Insight: learning from digital start-up culture

Nov 6, 2013
Patrice Bula, Nestlé’s Head of Marketing
INSIGHT: Patrice Bula, Nestlé’s Head of Marketing.

By Patrice Bula

When we partnered with Google to name the latest version of their Android operating system after our KitKat confectionery brand, we knew it would create a huge online buzz, but few of us realised just how big that buzz would be.

Since the story broke in September, there have been more than 1.6 billion impressions about it alone.

I think it shows how hungry consumers are for innovative and engaging digital content that heightens their experience of their favourite brands.

And for us, it confirms that the ambitious goal we’ve set ourselves to go further and faster in digital than the rest of our industry is a worthwhile one.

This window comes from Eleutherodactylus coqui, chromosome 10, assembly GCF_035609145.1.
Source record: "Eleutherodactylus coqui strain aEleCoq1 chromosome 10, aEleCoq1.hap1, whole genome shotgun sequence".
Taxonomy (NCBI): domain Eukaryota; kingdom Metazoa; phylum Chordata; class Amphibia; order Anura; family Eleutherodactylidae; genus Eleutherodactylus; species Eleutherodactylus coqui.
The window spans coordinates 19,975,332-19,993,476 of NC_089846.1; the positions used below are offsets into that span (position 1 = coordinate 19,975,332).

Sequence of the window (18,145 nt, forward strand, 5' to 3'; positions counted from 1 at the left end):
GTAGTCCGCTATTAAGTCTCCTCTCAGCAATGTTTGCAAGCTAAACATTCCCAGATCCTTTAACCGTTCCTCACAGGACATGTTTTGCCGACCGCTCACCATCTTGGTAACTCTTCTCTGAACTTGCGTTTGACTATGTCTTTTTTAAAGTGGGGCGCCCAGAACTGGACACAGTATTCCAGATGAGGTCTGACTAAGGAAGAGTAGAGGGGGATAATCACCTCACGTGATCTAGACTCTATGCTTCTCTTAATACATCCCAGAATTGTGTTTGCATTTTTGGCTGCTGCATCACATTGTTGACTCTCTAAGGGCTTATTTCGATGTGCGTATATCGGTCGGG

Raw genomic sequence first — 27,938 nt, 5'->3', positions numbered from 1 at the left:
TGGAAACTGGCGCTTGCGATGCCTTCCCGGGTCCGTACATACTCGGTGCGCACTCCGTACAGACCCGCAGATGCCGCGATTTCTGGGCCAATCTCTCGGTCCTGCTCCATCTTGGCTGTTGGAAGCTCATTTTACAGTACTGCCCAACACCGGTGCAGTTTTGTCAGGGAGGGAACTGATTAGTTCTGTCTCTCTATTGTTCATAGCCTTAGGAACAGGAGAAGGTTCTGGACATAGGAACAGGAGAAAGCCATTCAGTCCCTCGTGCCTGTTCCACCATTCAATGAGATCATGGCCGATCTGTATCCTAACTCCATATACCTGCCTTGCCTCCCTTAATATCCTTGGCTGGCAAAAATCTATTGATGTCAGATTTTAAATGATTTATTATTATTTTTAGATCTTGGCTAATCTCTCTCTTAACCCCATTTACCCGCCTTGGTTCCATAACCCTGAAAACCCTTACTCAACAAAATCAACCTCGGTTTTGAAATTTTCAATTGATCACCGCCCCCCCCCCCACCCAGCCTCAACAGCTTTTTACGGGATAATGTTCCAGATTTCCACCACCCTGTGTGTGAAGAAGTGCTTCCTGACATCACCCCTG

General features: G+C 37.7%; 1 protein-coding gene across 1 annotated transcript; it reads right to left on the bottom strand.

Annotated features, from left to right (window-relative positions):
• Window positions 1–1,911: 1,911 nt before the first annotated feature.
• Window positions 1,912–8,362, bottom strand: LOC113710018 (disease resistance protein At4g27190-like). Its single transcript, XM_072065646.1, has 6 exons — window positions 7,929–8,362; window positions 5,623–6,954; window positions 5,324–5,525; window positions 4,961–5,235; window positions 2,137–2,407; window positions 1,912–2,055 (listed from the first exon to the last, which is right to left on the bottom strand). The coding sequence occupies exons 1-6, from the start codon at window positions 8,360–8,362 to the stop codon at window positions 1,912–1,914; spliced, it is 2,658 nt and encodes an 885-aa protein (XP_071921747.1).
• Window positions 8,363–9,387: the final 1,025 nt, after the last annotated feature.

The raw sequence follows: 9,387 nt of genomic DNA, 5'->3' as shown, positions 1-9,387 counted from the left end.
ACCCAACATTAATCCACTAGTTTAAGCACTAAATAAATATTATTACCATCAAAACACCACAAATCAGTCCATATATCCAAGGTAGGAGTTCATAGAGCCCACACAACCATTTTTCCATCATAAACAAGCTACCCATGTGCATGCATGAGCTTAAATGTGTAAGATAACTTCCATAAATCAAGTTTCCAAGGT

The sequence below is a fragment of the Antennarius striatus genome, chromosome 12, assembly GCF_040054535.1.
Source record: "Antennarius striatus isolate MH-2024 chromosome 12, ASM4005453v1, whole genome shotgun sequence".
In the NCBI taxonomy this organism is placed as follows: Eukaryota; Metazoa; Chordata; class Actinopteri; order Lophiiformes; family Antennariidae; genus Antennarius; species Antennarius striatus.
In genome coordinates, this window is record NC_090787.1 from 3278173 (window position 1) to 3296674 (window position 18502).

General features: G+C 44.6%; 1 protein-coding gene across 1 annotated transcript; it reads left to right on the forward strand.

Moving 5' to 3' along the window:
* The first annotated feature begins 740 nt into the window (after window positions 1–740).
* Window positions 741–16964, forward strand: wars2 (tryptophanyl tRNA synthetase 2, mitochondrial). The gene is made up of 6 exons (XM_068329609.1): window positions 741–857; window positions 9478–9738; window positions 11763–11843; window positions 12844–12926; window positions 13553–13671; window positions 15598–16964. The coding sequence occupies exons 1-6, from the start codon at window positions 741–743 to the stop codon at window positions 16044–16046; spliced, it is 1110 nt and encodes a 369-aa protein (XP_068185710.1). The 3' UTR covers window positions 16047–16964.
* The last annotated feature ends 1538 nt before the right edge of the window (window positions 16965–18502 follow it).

Online conversation

You may wonder why we care about this. After all, we’re the world’s biggest food and beverage company, not a technology business.

Well, for a start, food generates an enormous amount of online conversation.

You just have to look at the explosion of food blogs and healthy eating websites, the thousands of recipes shared online every day, the millions of people searching for nutrition advice, or the person on the table opposite uploading photos of their meal to Instagram next time you go out for dinner.

People, wherever they are in the world, are highly motivated to discuss and share thoughts about the importance of what they eat. We aim to be part of this conversation.

Innovation outpost

That’s why we’ve set up a digital innovation outpost in Silicon Valley, California.

The region is home to a large number of online platforms that have an ever-increasing influence on the way consumers talk about products and brands, including ours.

Established leaders such as Facebook, Google and Twitter, as well as emerging ones like Pinterest, are shaping the future of communication.

A range of other start-ups are developing new platforms and applications that give brands even more opportunities to become part of consumer conversation.